Word order in the German middle field – scrambling
Martin Salzmann
June 2024
 

first version, comments welcome! This chapter provides an overview of the major empirical and theoretical aspects of word order variation in the German middle field, viz., scrambling. After introducing the German clause structure and providing basic properties of scrambling, this chapter will mostly focus on two aspects, viz., whether scrambling should be analyzed as involving base-generation or movement and, should movement indeed be involved, which movement type it instantiates. It will be argued that while many of the arguments for movement are eventually inconclusive, restrictions on scrambling and evidence for intermediate representations provide evidence for a movement approach after all. Much less conclusive, however, is the question regarding the movement type underlying scrambling. While PF-movement can be ruled out quite easily, the categorial restrictions on scrambling and the reconstruction effects observed do not fall neatly into the A- or A′-movement category. In the last section, further important aspects are addressed, including questions regarding the base order of double object verbs, possible triggers for scrambling and implications for clause structure. It will become clear that despite 40 years of intense research, scrambling still represents a challenge for linguistic theory in that its properties cannot easily be reconciled with elementary assumptions of current versions of the Minimalist Program.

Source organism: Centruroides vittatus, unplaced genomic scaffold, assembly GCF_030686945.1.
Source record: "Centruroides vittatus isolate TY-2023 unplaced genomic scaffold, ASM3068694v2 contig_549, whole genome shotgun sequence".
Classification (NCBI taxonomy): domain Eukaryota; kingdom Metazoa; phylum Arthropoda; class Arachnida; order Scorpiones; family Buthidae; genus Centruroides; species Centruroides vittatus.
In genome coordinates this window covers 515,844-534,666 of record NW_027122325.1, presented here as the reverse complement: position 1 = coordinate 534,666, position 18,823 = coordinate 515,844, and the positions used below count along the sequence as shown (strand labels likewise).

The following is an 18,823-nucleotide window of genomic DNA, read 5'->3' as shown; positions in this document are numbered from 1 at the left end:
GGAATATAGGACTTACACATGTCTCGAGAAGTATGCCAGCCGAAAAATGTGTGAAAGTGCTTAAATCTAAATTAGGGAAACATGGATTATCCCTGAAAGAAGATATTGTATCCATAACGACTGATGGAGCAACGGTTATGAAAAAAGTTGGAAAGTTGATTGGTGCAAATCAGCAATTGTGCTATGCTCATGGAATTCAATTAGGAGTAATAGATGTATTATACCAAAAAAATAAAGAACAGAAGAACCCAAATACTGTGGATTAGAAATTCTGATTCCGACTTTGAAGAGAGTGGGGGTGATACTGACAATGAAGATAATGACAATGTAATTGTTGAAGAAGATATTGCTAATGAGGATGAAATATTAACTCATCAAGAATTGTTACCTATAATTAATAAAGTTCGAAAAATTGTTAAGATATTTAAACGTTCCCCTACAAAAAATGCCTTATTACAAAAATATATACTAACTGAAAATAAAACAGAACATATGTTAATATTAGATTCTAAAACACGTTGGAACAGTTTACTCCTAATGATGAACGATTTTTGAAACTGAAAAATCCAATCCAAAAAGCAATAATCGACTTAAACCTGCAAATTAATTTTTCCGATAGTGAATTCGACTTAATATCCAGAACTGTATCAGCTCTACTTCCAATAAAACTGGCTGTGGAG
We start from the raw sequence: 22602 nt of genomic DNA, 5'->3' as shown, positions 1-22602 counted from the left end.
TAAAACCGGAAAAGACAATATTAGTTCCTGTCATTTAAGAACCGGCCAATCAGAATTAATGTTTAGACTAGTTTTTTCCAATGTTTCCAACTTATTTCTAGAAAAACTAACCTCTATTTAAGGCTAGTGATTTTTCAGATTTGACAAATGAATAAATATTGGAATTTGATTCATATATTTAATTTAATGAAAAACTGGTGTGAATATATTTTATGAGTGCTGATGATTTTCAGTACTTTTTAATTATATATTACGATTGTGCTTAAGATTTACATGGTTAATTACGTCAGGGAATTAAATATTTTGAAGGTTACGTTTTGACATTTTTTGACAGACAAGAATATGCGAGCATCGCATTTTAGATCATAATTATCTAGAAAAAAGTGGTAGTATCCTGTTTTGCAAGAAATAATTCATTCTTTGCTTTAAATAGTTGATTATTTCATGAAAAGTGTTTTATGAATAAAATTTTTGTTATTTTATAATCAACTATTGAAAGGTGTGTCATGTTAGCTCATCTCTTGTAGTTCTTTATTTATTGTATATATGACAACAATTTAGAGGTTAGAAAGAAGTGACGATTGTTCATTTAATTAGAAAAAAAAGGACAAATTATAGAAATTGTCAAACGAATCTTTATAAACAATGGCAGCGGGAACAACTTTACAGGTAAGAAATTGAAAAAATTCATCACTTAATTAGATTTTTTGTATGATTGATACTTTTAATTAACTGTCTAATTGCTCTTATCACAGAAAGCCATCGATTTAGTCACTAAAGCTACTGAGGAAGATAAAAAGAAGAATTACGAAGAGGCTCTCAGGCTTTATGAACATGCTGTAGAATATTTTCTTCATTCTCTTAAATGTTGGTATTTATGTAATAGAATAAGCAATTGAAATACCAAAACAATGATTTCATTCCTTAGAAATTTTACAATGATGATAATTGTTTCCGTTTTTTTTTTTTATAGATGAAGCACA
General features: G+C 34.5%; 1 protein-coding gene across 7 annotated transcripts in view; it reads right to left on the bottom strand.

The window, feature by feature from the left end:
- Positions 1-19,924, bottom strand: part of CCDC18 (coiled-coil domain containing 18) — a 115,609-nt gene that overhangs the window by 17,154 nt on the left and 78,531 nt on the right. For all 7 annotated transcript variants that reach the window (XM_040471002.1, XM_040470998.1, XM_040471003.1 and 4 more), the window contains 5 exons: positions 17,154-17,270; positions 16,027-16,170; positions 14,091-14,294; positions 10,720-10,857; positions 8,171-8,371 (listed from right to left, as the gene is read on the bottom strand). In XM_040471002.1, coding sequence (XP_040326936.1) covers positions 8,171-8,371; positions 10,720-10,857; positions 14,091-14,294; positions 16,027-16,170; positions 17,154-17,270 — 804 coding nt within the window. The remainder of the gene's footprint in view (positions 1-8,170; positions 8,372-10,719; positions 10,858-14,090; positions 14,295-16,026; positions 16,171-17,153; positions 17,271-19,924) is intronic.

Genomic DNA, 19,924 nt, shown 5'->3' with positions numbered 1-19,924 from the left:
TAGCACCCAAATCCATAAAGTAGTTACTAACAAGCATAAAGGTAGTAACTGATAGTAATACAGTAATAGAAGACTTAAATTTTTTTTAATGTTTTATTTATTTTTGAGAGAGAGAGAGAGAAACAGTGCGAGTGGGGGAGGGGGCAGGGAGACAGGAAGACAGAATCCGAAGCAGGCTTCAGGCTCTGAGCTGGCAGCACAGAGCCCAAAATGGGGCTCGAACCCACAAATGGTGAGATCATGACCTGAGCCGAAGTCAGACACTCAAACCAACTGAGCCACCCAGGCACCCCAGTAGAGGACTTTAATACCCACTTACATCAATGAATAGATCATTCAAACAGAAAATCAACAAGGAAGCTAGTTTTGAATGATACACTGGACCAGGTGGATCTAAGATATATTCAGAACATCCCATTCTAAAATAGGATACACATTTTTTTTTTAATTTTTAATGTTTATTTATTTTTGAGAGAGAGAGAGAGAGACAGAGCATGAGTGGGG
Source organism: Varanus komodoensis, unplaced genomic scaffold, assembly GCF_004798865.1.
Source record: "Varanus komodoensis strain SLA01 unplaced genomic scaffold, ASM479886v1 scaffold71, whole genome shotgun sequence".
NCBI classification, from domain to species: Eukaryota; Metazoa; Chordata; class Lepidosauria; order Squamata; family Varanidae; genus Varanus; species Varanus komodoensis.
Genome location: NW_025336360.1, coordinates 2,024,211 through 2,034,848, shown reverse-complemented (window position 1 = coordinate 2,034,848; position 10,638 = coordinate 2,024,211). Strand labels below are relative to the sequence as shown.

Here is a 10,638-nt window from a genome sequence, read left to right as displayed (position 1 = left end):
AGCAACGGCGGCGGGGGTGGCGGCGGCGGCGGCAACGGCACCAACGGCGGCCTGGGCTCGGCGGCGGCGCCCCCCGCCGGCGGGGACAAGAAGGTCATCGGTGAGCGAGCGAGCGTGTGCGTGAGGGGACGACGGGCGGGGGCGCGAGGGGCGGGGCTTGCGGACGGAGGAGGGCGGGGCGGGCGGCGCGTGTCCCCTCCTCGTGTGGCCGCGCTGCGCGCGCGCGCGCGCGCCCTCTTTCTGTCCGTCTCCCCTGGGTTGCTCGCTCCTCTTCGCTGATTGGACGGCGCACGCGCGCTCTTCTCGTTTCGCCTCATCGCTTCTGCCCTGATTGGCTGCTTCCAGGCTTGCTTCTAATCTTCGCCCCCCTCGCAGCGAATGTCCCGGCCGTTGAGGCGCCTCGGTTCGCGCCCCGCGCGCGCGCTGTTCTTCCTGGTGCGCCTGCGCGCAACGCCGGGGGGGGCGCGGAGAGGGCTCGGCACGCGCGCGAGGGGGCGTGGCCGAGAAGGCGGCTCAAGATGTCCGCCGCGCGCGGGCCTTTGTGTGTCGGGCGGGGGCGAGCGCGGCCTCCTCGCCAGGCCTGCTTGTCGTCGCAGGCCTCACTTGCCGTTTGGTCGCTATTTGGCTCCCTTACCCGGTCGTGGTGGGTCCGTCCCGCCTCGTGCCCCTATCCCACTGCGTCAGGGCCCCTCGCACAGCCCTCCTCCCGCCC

Format: [ pdf ]
Reference: lingbuzz/006866
(please use that when you cite this article)
Published in: Handbook of Germanic Syntax
keywords: word order, scrambling, german, movement, a-movement, a'-movement, base-generation, binding, reconstruction effects, focus projection, syntax
previous versions: v2 [August 2023]
v1 [October 2022]
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